My aim is to understand that one question. The question that consistently irks me and changes with the prime intention of catching me out. The question that wherever I go arises to greet me and knock all linguistic confidence from my inner being.
It’s a Friday evening, I’ve cycled from work, soaked by the rain, keen to escape to the safety of my apartment -but the supermarket draws me in with the promise of sugary goodness and reduced labels. I walk to the till, clutching my Japanese treats, the cashier scans my items in a flash of lightening, I slowly look up and it’s then- that she mutters those inaudible words. The ones I try so desperately to comprehend. She looks at my expectantly. I’m a deer caught in the headlights. ‘Sumimasen…’ I pause anxiously and questionably answer “Hai” (yes). She nods and proceeds to put my purchases in a bag. Today I have won.
Tomorrow I may answer ‘hai’ again and a bag might not come my way, I may have to boldly ask for one directly, or cowardly walk away with my arms grasping a mountain of shopping, but today… today I have won.
I felt a similar feeling a few days ago in the hospital canteen. For the small price of 300 yen we can get a really nice Japanese meal at work, there was just one problem. Cabbage. For my placement partner (a renound cabbage lover) it was a dream, a delicious mountain of cabbage salad. For me it was a mountain I was not keen to climb. Every day I faced the cabbage challenge, I tried adjusting my tastebuds, pouring a variety of sauces over it, not eating it at all. But it still bothered me. So I learnt how to say politely in Japanese “only a little please, I don’t like cabbage’ and so long behold. I no longer have the cabbage challenge… happy days!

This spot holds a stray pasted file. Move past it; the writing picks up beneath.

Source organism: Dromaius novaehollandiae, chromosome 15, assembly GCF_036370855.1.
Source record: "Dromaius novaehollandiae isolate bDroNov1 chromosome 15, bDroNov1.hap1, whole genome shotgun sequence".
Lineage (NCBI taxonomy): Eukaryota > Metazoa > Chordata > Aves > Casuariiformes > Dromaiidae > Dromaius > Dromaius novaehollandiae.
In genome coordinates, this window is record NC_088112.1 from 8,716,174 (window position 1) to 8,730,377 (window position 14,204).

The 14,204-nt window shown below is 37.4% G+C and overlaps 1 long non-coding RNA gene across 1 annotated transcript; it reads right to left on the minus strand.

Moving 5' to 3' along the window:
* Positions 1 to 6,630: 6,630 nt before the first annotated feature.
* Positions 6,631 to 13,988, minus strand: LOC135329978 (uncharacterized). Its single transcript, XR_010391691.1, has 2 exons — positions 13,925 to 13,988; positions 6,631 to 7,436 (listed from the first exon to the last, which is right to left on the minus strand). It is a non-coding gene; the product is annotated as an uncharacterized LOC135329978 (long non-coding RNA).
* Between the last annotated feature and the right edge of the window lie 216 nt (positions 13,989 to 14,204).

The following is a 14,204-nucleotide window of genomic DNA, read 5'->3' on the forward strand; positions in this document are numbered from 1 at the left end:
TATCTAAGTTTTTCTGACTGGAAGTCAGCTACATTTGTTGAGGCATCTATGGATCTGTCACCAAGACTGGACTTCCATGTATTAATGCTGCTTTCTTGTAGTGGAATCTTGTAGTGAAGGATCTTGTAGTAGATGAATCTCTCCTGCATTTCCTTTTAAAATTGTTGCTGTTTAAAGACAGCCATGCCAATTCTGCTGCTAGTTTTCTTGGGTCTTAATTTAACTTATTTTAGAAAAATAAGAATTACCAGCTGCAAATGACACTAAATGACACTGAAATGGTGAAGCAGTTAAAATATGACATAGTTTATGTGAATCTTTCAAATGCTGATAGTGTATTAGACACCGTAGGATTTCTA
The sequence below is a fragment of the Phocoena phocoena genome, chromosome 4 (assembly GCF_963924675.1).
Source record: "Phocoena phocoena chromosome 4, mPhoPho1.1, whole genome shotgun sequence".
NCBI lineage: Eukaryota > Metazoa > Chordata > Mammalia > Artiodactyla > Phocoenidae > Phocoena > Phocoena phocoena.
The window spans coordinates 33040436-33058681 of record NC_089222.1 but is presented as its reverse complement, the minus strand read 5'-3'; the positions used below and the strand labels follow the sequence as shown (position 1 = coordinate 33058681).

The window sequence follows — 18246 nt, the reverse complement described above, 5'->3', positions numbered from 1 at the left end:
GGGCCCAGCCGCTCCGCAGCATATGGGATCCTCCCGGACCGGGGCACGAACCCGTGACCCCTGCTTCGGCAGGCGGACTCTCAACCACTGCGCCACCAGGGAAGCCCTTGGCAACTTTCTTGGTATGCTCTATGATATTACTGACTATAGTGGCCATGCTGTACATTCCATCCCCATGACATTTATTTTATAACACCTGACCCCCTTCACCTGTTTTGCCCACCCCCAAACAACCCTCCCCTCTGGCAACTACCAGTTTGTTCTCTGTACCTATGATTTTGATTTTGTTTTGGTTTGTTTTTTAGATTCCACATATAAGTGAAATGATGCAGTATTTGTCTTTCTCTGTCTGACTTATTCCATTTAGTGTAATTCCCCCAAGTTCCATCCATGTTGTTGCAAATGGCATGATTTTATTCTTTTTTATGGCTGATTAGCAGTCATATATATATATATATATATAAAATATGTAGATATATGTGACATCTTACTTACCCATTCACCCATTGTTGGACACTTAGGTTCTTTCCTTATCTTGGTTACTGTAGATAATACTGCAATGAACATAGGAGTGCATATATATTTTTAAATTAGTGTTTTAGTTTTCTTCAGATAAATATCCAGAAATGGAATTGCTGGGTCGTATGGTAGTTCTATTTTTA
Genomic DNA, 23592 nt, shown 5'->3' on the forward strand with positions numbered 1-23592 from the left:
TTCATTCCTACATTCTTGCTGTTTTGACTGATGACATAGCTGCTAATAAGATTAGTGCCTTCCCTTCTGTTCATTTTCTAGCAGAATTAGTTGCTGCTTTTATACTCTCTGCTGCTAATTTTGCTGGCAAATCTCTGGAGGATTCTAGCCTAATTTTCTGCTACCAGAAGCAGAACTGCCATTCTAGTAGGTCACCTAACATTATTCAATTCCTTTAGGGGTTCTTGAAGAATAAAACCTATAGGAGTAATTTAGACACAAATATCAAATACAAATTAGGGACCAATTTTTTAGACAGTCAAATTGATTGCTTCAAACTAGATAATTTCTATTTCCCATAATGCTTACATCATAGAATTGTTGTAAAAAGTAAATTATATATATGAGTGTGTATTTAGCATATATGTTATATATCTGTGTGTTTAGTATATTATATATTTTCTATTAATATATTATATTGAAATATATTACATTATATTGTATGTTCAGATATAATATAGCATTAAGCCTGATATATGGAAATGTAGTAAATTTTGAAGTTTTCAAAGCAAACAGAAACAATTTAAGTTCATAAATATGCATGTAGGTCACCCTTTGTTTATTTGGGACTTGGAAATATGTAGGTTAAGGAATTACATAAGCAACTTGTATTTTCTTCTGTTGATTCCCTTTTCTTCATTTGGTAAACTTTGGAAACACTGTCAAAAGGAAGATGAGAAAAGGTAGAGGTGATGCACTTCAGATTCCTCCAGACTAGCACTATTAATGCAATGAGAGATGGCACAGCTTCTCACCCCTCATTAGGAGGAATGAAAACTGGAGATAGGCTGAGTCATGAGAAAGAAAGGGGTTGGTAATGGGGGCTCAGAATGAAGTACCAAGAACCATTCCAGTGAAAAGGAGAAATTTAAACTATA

The smallest achievements are often the ones that get me through a week of Japanese lessons, make me less afraid to go shopping and order a meal in a language a world from my own. Sometimes it feels like you’ve been pushed into the deep-end and it’s easy to forget that it was you who did the pushing. You have to be prepared to put yourself out there and understand that people admire you trying.